Why do certain animals become affected by dry eye? The most common cause of KCS is immune-mediated. The body misidentifies cells in the tear gland as foreign, and begins to attack them. When enough of the tear gland is damaged, tear production decreases. KCS can also be a side effect of certain drugs, damage to the nerves supplying the tear glands, or certain infectious or endocrine diseases.

Although dry eye can be painful and even debilitating if not addressed, it often responds well to treatment. Medications have two goals — lubricate and protect the eye, as well as increase tear production. Usually, artificial tears are applied to the eyes four times a day. There are two other common medications used to treat dry eye: tacrolimus and cyclosporine. Both are available as eye drops, and have immune modulating effects which encourage greater tear production. While most dogs respond well to treatment, it’s important to recognize that dry eye cannot usually be cured, and that medication will need to be given lifelong. Pets with KCS will require occasional recheck appointments to monitor their tear production.

In cases that do not respond to medical management, surgical treatment may be considered. There is a surgery called a parotid duct transposition, in which the exit of the salivary duct is moved to empty onto the surface of the eye. Essentially, the eye can then be lubricated by saliva instead of tears. This procedure is typically performed by a specialist, and is reserved for severe cases of KCS.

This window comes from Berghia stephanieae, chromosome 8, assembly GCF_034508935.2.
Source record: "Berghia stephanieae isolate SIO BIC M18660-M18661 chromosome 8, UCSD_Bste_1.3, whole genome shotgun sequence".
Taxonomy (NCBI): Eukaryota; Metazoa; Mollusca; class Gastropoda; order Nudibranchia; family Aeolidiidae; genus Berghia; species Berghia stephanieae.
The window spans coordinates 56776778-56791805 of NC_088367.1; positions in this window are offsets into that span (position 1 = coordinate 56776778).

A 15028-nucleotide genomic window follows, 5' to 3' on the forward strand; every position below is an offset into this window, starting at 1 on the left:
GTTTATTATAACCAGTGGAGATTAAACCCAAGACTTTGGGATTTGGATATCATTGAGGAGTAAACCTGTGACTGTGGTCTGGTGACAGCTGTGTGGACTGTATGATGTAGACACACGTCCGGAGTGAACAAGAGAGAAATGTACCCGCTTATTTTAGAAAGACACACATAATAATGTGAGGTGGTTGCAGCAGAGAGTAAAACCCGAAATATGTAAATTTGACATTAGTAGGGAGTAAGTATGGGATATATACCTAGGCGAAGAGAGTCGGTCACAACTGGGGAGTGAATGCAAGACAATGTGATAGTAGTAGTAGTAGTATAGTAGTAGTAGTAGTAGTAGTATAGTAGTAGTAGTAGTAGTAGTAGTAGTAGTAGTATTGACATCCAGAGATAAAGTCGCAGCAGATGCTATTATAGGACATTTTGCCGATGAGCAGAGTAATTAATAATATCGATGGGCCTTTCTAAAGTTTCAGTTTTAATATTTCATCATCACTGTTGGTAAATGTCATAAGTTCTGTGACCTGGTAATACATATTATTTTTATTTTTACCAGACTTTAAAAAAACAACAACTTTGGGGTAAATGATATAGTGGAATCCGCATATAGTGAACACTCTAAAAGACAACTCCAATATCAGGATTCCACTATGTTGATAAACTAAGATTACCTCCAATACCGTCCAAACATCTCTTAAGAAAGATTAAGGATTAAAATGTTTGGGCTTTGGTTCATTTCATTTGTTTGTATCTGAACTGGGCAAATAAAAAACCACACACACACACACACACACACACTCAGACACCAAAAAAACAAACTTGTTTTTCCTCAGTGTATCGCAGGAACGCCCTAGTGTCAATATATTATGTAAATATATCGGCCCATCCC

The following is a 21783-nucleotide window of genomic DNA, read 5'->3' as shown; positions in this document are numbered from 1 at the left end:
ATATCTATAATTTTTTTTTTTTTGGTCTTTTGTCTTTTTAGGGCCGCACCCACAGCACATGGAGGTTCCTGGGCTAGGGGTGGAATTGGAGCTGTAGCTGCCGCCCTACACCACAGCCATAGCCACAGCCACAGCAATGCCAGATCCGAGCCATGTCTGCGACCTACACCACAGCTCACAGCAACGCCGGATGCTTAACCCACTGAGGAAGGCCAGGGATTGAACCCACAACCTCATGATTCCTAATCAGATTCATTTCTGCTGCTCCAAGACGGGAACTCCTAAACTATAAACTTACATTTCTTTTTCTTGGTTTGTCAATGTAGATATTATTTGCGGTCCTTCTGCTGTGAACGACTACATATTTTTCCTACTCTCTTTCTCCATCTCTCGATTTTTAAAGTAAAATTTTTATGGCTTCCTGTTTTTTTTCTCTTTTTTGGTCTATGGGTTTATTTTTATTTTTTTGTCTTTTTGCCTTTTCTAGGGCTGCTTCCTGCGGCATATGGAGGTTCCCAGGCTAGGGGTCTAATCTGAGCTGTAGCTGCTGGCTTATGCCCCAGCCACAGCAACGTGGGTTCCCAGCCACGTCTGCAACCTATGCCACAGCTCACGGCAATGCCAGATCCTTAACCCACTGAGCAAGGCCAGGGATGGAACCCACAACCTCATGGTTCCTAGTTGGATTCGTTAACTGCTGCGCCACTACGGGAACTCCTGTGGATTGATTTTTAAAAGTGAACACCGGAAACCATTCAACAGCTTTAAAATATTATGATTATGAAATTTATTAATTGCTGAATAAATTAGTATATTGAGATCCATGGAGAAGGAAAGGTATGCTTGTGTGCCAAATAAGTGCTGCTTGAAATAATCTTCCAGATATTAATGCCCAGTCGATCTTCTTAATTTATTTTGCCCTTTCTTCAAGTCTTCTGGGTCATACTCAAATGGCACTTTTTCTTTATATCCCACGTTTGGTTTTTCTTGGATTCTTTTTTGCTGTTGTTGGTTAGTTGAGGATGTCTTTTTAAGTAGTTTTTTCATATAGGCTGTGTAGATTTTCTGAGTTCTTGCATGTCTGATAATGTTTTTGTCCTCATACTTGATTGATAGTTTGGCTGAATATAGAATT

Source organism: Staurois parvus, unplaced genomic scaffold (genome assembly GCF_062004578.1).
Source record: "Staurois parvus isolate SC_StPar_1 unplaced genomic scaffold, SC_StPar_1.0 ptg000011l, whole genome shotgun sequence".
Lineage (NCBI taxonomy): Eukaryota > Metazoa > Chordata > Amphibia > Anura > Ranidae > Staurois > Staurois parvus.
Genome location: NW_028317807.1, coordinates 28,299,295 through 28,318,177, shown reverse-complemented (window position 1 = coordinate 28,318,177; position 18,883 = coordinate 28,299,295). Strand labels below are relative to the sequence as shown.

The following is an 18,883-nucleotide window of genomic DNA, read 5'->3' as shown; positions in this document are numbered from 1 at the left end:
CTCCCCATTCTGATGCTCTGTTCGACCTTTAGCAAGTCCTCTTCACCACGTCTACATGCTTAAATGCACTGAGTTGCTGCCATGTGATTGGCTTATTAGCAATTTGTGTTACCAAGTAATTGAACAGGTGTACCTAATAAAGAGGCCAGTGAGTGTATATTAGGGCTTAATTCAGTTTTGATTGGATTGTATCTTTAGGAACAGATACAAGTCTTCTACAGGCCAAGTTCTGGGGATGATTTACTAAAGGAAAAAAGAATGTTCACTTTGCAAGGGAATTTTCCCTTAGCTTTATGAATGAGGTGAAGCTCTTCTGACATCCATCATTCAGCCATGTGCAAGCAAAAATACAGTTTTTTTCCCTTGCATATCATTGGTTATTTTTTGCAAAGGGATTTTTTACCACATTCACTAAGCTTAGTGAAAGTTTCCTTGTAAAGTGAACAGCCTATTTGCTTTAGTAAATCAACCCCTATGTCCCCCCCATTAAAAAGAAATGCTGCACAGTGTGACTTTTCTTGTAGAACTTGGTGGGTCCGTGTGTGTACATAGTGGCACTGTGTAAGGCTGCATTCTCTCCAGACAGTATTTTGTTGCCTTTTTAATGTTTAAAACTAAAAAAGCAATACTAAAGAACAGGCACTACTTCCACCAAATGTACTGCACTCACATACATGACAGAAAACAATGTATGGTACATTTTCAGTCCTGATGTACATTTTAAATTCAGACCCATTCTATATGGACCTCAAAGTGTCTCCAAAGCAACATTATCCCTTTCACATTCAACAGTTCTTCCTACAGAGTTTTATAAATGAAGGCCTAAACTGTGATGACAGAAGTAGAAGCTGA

Conjunctivitis can also be secondary to diseases inside the eye, like glaucoma (increased pressure inside the globe) or uveitis (inflammation of the inside of the eye). In these cases, the irritation of the outside of the eye is just the visible sign of a larger problem. Further testing, like checking the pressure of the eye and examining the retina, will be performed during the eye exam to rule out these types of issues.

Regardless of the type of conjunctivitis, dogs with irritated eyes often have an increase in ocular discharge. Goopy eyes don’t just look unappealing, they can cause irritation of the skin under the eyes. To avoid facial dermatitis, the area can be gently cleaned with a warm, moist washcloth. Depending on the length of the fur, clipping the hair directly under the eyes may be helpful as well.

Whatever the cause of your pet’s runny eyes, checking in with your veterinarian is an important step! With appropriate treatment, he or she can soon be bright-eyed and bushy tailed once again.

 

 

References

Lewin, A., Bentley, E., Miller, P., & Herring, I. (2016, September 2). Keratoconjunctivitis Sicca. Retrieved February 4, 2019, from https://www.vin.com/Members/Associate/Associate.plx?DiseaseId=506.